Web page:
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Shelf life of vaccines

This forum is for dog lovers seeking everyday advice and suggestions on health-related issues. Remember, however, that advice on a public forum simply can't be a substitute for proper medical attention. Only your vet can say assuredly what is best for your dog.

  
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Booth

Fortius quo- fidelius
 
 
Barked: Mon Apr 11, '11 10:31pm PST 
My last thread was closed for whatever reason.

I'm planning to vaccine Booth and my future pup for parvo, distemper, and rabies. No vets in my area have vaccines with parvo and distemper that don't have a bunch of other things mixed in that I don't need. Yes, I checked my area and I don't need Corona, Leptospirosis, Lyme, Boretella, or Giardia.

So I decided it would be easier to just buy the vaccines myself. The best I could find was a 25 pack of parvo/distemper combo for about $80. My future pup is due May 26th and will come to me at 8 weeks with one vaccination done. If I could save the extra parvo/distemper vaccines in the fridge and use them for that pup's remaining two vaccinations, I'd be willing to go for that.

Obviously I don't want to use them if there's any chance they won't be good anymore. What's the shelf life on a modified-live vaccine kept at the correct temperature? I tried googling it but I'm not sure what it means to reconstitute a vaccine.
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Bella and- Daisy CGC

I'm a Meanie
 
 
Barked: Mon Apr 11, '11 10:35pm PST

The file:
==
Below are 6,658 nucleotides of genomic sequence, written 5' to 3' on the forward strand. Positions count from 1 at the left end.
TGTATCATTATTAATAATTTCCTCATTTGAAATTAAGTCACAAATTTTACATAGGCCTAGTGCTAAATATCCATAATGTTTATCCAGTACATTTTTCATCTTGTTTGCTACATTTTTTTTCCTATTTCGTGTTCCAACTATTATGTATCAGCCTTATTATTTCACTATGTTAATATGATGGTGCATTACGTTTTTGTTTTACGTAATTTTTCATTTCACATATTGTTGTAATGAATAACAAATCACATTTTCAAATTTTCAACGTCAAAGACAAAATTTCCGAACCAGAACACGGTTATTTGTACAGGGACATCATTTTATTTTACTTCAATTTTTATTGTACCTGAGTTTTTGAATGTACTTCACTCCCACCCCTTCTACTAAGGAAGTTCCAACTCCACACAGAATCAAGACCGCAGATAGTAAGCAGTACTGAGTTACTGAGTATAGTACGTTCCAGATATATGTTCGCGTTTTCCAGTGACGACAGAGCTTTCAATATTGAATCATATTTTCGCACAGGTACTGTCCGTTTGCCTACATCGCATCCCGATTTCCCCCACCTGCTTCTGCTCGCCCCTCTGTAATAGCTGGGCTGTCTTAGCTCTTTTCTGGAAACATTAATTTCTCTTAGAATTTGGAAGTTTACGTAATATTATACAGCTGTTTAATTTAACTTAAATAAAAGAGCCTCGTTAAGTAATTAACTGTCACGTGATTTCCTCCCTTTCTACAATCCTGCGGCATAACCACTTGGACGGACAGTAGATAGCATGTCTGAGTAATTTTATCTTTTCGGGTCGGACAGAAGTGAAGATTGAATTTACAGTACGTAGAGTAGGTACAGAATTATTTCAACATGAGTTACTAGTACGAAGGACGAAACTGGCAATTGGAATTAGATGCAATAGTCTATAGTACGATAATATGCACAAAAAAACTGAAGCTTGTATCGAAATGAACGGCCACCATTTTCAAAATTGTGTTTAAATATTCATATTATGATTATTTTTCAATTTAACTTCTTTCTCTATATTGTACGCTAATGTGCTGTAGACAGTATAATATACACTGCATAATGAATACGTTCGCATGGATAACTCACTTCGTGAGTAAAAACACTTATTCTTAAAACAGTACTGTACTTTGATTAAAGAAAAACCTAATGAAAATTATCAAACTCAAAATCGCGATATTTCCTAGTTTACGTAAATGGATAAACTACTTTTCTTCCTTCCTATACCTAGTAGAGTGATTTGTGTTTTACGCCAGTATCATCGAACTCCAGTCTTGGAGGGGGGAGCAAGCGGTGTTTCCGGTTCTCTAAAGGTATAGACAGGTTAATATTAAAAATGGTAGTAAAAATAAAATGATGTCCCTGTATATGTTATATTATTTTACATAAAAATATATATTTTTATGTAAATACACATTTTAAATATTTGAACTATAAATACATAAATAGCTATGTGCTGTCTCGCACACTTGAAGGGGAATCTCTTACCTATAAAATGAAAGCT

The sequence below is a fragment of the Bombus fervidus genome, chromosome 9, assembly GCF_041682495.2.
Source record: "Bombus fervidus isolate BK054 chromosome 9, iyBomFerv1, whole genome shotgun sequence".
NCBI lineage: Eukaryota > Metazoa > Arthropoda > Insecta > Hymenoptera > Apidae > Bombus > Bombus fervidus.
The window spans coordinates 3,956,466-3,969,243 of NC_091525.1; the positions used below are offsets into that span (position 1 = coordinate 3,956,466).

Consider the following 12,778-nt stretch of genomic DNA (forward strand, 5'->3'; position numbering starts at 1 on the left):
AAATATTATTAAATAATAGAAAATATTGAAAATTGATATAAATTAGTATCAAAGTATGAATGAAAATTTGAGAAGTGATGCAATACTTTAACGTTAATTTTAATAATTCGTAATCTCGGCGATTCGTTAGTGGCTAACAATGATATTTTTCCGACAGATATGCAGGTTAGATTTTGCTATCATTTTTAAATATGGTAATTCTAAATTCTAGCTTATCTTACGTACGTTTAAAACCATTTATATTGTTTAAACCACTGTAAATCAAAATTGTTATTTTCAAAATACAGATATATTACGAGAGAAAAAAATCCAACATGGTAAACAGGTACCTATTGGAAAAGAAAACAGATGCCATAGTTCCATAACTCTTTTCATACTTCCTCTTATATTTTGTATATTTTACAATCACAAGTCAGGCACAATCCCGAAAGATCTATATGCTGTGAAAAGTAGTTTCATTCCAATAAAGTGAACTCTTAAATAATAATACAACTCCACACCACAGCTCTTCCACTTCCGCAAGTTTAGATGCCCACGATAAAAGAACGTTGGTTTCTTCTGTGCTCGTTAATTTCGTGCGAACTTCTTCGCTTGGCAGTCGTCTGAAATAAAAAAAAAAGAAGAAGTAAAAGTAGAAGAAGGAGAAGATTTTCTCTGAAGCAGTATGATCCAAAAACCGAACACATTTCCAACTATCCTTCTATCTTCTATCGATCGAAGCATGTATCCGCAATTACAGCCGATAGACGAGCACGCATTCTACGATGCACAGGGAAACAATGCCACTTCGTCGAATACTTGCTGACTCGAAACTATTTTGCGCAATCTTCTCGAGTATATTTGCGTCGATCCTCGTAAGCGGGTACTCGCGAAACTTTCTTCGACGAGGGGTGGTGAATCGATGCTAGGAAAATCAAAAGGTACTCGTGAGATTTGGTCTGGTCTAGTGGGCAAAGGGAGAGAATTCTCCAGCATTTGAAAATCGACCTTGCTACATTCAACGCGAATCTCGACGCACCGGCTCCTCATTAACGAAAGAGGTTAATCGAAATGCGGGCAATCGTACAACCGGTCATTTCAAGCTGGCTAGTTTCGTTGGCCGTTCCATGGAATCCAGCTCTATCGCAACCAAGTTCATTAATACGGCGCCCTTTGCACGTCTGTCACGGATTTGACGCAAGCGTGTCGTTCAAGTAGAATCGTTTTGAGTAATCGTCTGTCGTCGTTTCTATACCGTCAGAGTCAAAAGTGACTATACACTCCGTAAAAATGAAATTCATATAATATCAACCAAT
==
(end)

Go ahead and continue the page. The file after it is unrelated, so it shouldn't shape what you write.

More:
Honestly, if you don't know about reconstituting vaccines, then I worry you don't know how to give them properly since reconstitution in a proper ratio is something you will have to do in order to give it.

Perhaps you can call around to vaccine clinics and see if they have the vaccines you desire? Have you checked the AAHA website? many times their vets will have single ingredient vaccines.
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Booth

Fortius quo- fidelius
 
 
Barked: Mon Apr 11, '11 10:36pm PST 
I was planning to buy them and have my vet administer them.

I can try vaccine clinics but I would think that since the whole point of a vaccine clinic is to make the vaccinations as cheap as possible, they would only have 5 in 1 and 7 in 1s.

Edited by author Mon Apr 11, '11 10:39pm PST

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Adam

Vaccine free- -Disease free- goes pawinpaw
 
 
Barked: Mon Apr 11, '11 10:43pm PST 
I tried contacting Dr. Dodds a couple days ago but I haven't gotten an answer yet.

Here's an article about nosodes (killed)
http://www.wellpet.org/vaccines/nosodes.htm
^^my suggestion
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Bella and- Daisy CGC

I'm a Meanie
 
 
Barked: Mon Apr 11, '11 10:43pm PST 
A modified live vaccine will be have to be reconstituted in order to administer it (or the ones you are ordering).

If it is a multi dose vial, then all the doses are reconstituted at once, then they expire all together.

A single dose vial is just that-a single dose so it would be administered then the vial thrown away. So it would be stored until the expiration on the vials.